A Cornish-born hero of the 9/11 terrorist attacks has been honoured with a memorial in the United States.
Rick Rescorla became a naturalised US citizen in the 1960s
Rick Rescorla, originally from Hayle, was the security manager for Morgan Stanley Dean Witter at the World Trade Centre in New York.
The Cornishman died after he led 2,700 people to safety when the planes struck the twin towers on 11 September 2001.
More than 500 people attended the unveiling ceremony at Fort Benning, Georgia, where he trained in the army.
The 62-year-old, who shepherded thousands down from the south tower, was last seen going back up the stairs, but his body was never recovered.
In 2002 calls for a UK gallantry award were rejected because Mr Rescorla had become a naturalised US citizen in the 1960s.
But Prime Minister Tony Blair has backed calls for a posthumous American Presidential Medal of Freedom.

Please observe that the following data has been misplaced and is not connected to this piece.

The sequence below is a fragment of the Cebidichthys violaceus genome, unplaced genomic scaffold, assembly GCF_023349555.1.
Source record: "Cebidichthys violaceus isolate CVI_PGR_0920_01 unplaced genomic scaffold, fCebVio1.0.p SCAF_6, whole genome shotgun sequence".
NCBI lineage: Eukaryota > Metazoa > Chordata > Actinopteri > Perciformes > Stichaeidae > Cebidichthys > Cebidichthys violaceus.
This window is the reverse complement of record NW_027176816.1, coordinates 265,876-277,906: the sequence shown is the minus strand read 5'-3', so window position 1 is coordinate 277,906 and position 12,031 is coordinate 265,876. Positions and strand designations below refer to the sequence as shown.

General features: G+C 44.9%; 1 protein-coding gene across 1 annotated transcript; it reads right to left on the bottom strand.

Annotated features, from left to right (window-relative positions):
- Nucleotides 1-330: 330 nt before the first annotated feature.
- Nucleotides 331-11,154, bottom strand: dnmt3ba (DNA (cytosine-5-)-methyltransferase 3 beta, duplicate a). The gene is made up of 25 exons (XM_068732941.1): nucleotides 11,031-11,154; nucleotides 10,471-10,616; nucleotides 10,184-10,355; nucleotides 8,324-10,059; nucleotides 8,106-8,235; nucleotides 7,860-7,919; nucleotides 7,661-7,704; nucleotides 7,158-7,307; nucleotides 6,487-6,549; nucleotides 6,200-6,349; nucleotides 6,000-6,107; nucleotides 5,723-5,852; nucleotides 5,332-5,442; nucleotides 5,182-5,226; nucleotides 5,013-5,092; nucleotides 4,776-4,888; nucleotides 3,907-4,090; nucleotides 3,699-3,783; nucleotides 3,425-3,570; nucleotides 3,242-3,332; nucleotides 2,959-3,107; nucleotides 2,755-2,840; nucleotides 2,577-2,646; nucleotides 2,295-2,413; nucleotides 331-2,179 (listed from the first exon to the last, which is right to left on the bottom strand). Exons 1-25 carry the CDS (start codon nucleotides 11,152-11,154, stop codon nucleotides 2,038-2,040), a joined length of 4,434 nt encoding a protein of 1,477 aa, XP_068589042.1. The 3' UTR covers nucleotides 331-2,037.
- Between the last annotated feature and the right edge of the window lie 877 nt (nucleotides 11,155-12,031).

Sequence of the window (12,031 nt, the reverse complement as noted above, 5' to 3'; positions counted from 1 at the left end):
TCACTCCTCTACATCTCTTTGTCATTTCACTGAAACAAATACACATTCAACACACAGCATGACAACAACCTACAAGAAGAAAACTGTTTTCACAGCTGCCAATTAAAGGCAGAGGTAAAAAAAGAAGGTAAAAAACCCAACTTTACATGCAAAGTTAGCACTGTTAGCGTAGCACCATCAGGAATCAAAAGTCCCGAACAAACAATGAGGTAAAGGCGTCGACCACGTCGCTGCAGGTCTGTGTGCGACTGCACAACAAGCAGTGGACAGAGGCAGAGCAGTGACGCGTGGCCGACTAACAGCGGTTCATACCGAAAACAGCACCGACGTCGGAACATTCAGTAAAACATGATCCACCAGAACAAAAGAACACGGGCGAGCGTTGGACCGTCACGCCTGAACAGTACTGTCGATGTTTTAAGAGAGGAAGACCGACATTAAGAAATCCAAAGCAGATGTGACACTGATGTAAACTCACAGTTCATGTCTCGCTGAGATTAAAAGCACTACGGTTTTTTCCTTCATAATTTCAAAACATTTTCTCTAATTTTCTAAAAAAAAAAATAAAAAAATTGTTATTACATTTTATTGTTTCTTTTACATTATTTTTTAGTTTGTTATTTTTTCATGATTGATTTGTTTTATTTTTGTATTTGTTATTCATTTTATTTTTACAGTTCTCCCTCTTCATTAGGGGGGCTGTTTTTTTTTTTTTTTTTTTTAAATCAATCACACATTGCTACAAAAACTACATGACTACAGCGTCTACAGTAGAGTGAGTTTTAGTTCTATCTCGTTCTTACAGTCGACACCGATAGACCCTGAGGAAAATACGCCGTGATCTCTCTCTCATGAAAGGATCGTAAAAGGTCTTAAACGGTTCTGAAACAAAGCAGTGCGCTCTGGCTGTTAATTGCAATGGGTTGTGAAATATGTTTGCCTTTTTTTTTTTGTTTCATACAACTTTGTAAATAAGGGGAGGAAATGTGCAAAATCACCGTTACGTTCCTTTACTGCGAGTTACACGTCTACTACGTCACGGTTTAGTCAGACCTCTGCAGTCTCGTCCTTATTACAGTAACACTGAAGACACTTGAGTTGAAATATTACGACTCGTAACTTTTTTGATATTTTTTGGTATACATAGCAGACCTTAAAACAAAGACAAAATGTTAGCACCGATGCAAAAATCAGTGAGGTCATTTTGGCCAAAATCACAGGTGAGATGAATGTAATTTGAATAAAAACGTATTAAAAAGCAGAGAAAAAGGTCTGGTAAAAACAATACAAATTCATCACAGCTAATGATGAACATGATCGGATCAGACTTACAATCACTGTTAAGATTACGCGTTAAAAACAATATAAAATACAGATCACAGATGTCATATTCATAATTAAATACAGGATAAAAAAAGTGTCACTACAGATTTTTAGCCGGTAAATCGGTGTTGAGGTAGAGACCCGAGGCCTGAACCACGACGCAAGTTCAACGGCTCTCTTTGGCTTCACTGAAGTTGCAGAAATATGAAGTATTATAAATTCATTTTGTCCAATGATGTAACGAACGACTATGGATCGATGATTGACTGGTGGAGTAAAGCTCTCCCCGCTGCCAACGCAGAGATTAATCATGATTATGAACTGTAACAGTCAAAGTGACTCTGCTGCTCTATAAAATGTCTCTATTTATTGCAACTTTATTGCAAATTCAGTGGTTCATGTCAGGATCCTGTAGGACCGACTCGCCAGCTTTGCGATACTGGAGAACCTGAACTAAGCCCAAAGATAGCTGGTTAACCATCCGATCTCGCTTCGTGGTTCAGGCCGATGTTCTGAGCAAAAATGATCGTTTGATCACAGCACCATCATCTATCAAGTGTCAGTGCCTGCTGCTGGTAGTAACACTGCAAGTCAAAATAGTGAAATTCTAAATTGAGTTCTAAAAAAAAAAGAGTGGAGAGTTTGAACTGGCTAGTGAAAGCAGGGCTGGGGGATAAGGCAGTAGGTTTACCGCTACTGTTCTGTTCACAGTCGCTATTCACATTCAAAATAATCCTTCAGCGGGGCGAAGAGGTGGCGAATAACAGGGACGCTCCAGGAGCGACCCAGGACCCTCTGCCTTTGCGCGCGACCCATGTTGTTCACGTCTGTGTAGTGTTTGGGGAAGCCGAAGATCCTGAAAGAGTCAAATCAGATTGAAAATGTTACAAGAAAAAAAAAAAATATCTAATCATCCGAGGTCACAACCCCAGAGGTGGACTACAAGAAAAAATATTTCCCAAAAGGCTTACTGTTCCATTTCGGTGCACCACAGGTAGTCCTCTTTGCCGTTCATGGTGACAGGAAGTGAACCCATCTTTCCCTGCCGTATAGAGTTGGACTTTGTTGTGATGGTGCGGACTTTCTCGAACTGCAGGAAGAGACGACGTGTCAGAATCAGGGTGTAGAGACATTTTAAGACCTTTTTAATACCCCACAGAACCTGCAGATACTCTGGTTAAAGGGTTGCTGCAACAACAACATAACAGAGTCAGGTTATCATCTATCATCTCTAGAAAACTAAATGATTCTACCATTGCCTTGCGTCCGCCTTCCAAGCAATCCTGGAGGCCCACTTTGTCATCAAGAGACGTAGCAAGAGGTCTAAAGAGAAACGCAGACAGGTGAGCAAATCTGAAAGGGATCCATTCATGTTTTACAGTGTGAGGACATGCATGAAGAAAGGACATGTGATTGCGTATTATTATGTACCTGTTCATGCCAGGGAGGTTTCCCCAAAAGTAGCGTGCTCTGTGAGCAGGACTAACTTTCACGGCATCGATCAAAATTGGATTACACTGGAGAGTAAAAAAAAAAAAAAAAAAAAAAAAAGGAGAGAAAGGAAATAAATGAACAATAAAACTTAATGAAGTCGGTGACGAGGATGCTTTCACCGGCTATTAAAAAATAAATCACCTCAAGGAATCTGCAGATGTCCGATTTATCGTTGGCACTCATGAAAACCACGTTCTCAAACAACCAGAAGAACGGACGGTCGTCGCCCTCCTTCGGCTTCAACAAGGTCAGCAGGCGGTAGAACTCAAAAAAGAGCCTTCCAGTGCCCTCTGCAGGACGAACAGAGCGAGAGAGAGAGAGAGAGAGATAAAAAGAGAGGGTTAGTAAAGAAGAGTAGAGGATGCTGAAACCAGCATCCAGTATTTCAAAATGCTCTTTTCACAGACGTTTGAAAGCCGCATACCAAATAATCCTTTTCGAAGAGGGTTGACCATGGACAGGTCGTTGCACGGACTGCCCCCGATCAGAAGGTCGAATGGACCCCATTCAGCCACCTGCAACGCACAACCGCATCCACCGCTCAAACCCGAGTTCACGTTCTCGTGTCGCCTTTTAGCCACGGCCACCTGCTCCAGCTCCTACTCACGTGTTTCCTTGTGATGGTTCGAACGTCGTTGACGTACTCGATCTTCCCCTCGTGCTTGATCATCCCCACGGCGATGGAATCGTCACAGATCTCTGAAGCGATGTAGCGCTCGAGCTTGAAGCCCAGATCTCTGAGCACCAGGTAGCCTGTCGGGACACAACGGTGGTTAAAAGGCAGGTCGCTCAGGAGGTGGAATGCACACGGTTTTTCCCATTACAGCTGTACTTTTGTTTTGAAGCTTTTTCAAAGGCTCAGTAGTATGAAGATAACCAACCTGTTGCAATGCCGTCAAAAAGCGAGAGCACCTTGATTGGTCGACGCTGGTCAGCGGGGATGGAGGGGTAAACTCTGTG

Mr Rescorla was a US Army Colonel and was decorated for his service in Vietnam.
Mr Rescorla in the World Trade Centre on 11 September 2001
Susan Rescorla said the statue would be permanently sited at Fort Benning in Georgia where her husband had done his army training.
"He left from Fort Benning for Vietnam and returned with many medals," she told BBC News.
"It seems fitting for his legacy to be in front of the national museum. Inside are his medals and pictures of what happened on 9/11 and pictures of Rick as a colonel."
Mrs Rescorla said wonderful tributes had been paid to her husband, including memories recounted of the Cornishman singing "Goin' up Camborne Hill, comin' down".
"This is really the pinnacle and a legacy for Rick who is a new hero for the new millennium."
Mervyn Sullivan from Hayle, who was a boyhood friend of Mr Rescorla, flew over to the US to attend the memorial unveiling.
"When Rick came back to Cornwall, we never failed to get together and go for a drink in the Cornish Arms.
"We brought over a 5ft (1.5m) black and white St Piran's flag and gave the Cornish salute in the Cornish language.
"Rick loved Cornwall and never forgot his Cornish roots."